SEATTLE — Laos, officially known as the Lao People’s Democratic Republic, is a landlocked country in Southeast Asia. It is a lower-middle income country with a small annual GDP of roughly $16 billion.
According to the Asian Development Bank’s latest data from 2015, 23.2 percent of Laotians live below the poverty line, the second-highest poverty rate in Southeast Asia. Only Myanmar’s poverty is more prominent. Why is Laos poor?
Like many of its Southeast Asian neighbors, European colonial rule and a disturbing lack of freedom makes Laos poor. Laos was a colony of France until 1953, and since then has struggled to establish a stable and free system of government.
Following its independence, Laos experienced a tumultuous period of regime change in the wake of the effective power vacuum left by France. Almost immediately after the establishment of a monarchy, Laos exploded into civil war between royalist forces and communist revolutionaries. The war lasted until 1975, when the communists finally disposed of the incumbent government and established a one-party communist state.
Today, Laos is one of the world’s last remaining communist governments. The government, ruled by the Lao People’s Revolutionary Party, exerts tight control over individual freedoms and the media.
For years following the rebel victory in 1975, Laos was largely isolated from the rest of the world because of its authoritarian communist government. However, with the fall of the Soviet Union, Laos began to open up to the international community, presumably out of economic necessity.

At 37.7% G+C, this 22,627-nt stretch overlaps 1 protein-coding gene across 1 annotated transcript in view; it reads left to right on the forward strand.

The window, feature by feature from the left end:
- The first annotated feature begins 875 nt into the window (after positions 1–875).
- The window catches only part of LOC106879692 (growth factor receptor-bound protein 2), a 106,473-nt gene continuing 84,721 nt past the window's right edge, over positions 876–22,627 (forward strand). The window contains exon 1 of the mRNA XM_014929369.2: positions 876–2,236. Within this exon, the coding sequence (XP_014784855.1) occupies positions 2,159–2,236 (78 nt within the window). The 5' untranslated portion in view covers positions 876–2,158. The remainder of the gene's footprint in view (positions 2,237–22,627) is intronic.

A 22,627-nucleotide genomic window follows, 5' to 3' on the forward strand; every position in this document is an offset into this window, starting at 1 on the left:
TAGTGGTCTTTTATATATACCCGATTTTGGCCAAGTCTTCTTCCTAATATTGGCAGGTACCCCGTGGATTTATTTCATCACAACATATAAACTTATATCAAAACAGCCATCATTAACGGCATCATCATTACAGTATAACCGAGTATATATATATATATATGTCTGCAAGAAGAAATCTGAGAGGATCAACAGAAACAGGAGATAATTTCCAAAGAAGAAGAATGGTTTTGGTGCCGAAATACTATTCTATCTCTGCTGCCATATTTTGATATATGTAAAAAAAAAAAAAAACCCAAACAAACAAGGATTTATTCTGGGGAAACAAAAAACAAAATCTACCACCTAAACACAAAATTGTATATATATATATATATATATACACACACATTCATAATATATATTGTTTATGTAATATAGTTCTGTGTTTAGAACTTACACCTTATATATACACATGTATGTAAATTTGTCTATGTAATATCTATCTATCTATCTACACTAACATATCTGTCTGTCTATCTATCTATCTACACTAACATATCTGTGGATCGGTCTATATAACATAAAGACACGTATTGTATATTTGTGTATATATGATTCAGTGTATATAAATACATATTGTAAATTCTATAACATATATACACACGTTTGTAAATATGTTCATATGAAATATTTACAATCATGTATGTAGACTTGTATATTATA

Despite taking small steps to engage in international relations and trade, Laos has not yet fully embraced the rest of the world. Although it is not entirely isolated, Laos still lags behind much of the international community in terms of human and economic progress.
So far, the Lao People’s Revolutionary Party has refused to meaningfully democratize the government or liberalize the economy. As a result, there have been few strides in overall development; most Laotians still live in rural areas, 80 percent of whom rely on farming to survive.
Why is Laos poor? Laos’s general lack of political and economic freedom as well as its weak property rights have direct consequences on business. According to the Heritage Foundation, Laos ranks at 131 out of 182 countries in terms of business freedom. Unsurprisingly, firms are reluctant to enter Laos and do business, discouraging the creation of jobs and holistic economic development.
However, Laos is not economically stagnant. In fact, with a GDP growth rate of 7.2 as of 2017, Laos is the thirteenth-fastest-growing economy in the world. Even with its comparatively restrictive economic policies, Laos has taken advantage of its natural resources and established itself as a respected energy exporter.
Also, Laos performs well in regards to the U.N, Sustainable Development Goals. The country has significantly cut down on issues such as poverty and hunger compared to past decades, and even implements the SDGs into the domestic policy agenda.
Hopefully, Laos can continue to find success as an energy exporting economy in the short run. In the long run, continued progress will most likely come as a result of necessary democratic and economic reforms. If a disturbing lack of freedom answers the question ‘why is Laos poor?’, then a strong push towards egalitarianism will make Laos and its people prosperous.
– Isidro Rafael Santa Maria